Also, and this is just my personal experience, if you go for a limited PE set I would recommend Eduard over WEM. I prefer Eduard as I find thier PE to be a bit more robust than WEM. Maybe not quite as detailed but if you have big fat fingers like me then that extra sturdiness is a help. Also their instructions are a lot more informative than WEM.

I have used sets from the company listed above and I am not a fan at all. The PE feels weird, the instructions are not great.

1 Like

Well instructions are important, so if I decide to get any photoetch I’ll take your suggestion. I’ve never used Eduard, but everybody I talk to really likes it so I’ll make note of that.

image image

…I’m specifically looking for ways to improve the appearance of my ship without having to splurge on expensive upgrade sets…

Hi Dennis,

I’m a big fan of aftermarket rails, radars, barrels, decks, etc., but you are right - they do get expensive! Still, if you don’t want to invest in any of them you can still come up with a pleasing model with just the plastic in the box and a little resourcefulness. My Revell Midway, for example, was built out of the box with the only extras being a wire yardarm and rigging.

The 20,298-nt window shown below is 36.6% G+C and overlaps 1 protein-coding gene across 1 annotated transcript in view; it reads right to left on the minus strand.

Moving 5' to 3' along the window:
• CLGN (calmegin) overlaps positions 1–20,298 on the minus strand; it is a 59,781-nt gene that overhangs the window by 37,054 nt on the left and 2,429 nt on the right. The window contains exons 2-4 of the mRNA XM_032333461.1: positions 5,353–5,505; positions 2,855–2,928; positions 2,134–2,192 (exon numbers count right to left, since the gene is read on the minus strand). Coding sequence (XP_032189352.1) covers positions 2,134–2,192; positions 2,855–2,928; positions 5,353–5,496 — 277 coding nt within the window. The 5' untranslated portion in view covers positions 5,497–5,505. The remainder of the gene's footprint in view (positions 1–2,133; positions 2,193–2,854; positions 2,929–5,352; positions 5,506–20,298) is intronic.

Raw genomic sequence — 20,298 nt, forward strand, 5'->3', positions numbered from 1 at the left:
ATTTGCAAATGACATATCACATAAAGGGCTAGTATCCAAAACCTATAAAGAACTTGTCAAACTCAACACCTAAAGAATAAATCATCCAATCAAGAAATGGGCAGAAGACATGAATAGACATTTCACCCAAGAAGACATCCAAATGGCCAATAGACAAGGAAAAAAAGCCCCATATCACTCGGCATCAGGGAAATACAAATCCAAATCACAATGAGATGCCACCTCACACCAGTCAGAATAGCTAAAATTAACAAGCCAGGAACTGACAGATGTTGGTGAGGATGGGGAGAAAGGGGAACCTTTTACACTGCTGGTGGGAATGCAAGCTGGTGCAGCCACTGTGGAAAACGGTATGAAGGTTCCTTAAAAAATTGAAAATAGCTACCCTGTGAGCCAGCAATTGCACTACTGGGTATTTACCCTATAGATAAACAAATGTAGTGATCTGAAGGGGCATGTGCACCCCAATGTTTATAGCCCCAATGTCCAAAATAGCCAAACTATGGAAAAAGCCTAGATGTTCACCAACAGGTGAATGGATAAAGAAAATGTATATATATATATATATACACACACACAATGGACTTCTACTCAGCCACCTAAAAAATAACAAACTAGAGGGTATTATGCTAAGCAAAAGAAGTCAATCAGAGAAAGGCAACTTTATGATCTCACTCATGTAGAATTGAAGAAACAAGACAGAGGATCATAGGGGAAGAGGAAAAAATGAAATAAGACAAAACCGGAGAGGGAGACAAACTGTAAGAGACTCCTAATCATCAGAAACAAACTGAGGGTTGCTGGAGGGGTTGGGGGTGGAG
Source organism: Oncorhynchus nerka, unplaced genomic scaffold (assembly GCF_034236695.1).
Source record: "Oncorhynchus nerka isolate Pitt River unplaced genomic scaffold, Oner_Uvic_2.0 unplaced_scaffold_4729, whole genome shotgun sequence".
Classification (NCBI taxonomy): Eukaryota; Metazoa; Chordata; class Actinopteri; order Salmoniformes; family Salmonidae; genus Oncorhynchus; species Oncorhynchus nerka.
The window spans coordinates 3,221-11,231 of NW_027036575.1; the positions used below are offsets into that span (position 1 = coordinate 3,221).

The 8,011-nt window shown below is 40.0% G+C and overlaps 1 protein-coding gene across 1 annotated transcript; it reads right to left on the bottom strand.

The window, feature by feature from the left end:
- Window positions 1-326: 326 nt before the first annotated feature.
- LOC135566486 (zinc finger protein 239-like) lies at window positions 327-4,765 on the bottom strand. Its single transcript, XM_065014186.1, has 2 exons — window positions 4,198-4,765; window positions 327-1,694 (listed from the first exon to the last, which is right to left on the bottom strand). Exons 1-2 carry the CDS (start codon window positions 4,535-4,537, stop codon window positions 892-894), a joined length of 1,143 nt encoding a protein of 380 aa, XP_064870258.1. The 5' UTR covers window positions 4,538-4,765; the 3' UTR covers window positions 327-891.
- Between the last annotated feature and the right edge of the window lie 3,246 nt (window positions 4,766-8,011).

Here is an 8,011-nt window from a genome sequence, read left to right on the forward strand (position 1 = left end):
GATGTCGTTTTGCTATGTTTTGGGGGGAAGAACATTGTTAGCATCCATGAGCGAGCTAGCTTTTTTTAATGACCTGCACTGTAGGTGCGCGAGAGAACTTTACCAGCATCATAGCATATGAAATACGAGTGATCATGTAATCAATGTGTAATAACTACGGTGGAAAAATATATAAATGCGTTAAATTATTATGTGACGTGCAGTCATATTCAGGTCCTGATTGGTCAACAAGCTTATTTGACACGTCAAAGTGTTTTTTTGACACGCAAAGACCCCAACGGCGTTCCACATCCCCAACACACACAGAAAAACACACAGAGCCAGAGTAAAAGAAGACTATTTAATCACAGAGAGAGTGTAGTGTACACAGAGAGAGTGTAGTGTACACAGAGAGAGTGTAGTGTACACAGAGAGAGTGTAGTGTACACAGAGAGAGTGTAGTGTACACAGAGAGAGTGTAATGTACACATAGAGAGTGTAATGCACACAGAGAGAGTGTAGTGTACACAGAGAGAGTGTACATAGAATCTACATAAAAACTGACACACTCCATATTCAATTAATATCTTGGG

And yes, you can even have an appealing Yamato without aftermarket :

In this case the mast was built up with cheap brass beading wire from a craft store, but the rest (other than paint) was out of the box. Of course, the 1/350 Tamiya Yamato is a much nicer kit than this 1/1200 version, but you get the idea.

A warning, though - once you have built one or two this way you will be seriously tempted by aftermarket goodies. And once you try them, there is no going back!

1 Like

Well contrary to Rory I don’t like Eduard pe for ship builds as I find they like to replace part not because it’s needed but because they can.
I prefer to use Toms, GMM or WEM.
You will want to add rigging, even some rigging looks better than none so bear that in mind.